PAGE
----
Gallery Crawl

There are a couple of really stunning video works in the exhibition, LandSeaSky currently showing at the National Art School in Sydney. The one that really caught my attention, appealed to both my head and my heart, was a work called Littoral (2014) by Derek Kreckler. As you walk into the space on the second floor, images of large waves at sea are projected onto vertical blinds. Behind the blind, an electric fan slowly oscilates, moving the vertical blinds, giving an actual sense of movement beyond that which is shown through the projection. It’s a physically beautiful work and Kate and I sat and watched it for quite some time, as part of our all-day Saturday “Gallery Crawl”.

Well, not so much “all day” as we started off with some late morning yum cha. From there we wandered to White Rabbit, one of our favourite galleries. I really loved the last exhibition there, though was not as excited about this one, “Commune” which runs until February next year. There are some really good works in the exhibition. In particular, we both really loved The Remnants of Images (2013), by Hu Jieming, where some wonderful older photographs have been animated slightly with modern images. If you love photography, you’ll really enjoy the way the images have been modified, modernised, and presented.

You Don't Know What You Don't Know by Zhou Xiaohu

You Don’t Know What You Don’t Know by Zhou Xiaohu

But aside from that, there wasn’t too much I couldn’t really get too excited about. Though something happened which took me back to the last exhibition and the really really amazing work by Zhou Xiaohu featuring incredibly life like sculptures. They were so lifelike even one of the gallery attendnants mentioned he sometimes became confused. As I entered the second floor today I saw a similarly life-like sculpture sitting on a bench, looking intently at his mobile phone. As I moved closer to have a look I noticed his thumb was slowly sending a text message. I was so intrigued I went up for a really close look. Really close. “Amazing”, I thought to myself. A few seconds later, the “sculpture” got up from the bench and walked away. I can laugh about it now, though I felt mortified at the time.

Throughout the afternoon we visited a few other galleries in the area. We both really liked “The War On Perspective” by Timothy Harland at X88 Gallery. I really loved his image of the now de-commissioned Sydney Monorail, and I suspect I’ll go back and purchase a copy. We also popped in to William Wright Gallery on Stanley Street where the artist, Ann Graham had an exhibition opening. Upstairs there was a really intriguing body of work, where the artist had made clothing from dog hair. Accompanying the clothing were photographs of people wearing the clothing and the dogs which, presumably, it came from.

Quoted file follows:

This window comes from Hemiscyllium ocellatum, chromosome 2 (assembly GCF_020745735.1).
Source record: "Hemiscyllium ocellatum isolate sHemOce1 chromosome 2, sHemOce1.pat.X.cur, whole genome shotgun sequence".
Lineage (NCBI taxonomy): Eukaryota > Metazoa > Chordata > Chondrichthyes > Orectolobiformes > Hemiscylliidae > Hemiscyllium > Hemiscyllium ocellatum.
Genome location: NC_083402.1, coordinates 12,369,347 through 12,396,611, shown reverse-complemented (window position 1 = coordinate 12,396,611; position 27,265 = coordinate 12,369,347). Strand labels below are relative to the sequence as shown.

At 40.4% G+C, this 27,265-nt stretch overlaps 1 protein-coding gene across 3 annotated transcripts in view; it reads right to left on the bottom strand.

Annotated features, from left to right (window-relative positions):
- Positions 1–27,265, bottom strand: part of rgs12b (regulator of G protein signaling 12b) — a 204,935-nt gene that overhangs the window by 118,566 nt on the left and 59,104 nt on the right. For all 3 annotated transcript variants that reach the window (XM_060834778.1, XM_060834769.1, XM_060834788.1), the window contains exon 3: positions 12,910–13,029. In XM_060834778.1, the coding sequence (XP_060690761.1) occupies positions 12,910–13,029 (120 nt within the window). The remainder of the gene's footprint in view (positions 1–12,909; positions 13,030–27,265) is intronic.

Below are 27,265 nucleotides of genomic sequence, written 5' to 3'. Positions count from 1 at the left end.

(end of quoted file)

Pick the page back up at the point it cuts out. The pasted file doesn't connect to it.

We ended the day at the Sydney Opera House for “Now I’ll Have To Kill You”, a comedic story telling night hosted by Glenn Robbins and featuring Davd O’Neill, Peter Berner and Kitty Flanning. It was a rally fun way to end a really enjoyable day. Kate’s on her way back to Newcastle, and I’m home for a quiet night after a reasonably busy week both at work and socially. Time for a bit of catch up TV, I suspect.


Ichibang - Surry Hills

Good Japanese in Surry Hills – Ichibang

Even though I’ve often bought takeaway from there, and even though I live about fifty metres from Ichibang, I’ve never actually dined there before. But I was feeling somewhat lazy (you know, Friday night), and I’d reached the point (nine o’clock) where I could either choose to eat or simply go to bed hungry. I chose the former.

As it was reasonably late I chose two entrees: a squid tempura dish and some sushi. The sushi was absolutely fantastic. It was beautifully prepared and tasted great (which is what you want from Japanese food). The tempura was okay, though I hasten to add, I always think tempura is a bit of a disappointment: it always sounds like a good idea, but I’ve never been excited when it arrives.

The service was good, fast and efficient: though when ten o’clock came around I note there was a bit of pressure to get out the door as quickly as possible. I’d have happily stayed a bit longer, sipping on a glass of wine and reading my book, but the message was clear: it was time to go.

By the way, have been meaning to post this link for a couple of weeks, as the journalist Esther Han had actually asked me if I would be interviewed for it. I’d written a blog post in 2008 about how I’d overcome the “stigma” of dining alone. Largely due to timing, we never actually did the interview, aside from some email contact. It’s a nice little article.


Franco & Franco Flowers

Street Gardens

One of the really interesting trends which has emerged recently in Surry Hills is the “street garden”. By this, I mean restaurants with small trollies of herbs on the street outside their establishments. Franco & Franco (on Crown Street, Surry Hills) has been doing it for a few months with a variety of herbs, and even some root vegetables. I snapped this photograph tonight, showing their latest contribution, some gorgeous flowers. It’s a lovely trend, breaking up the concrete and bitumen otherwise dominating the landscape.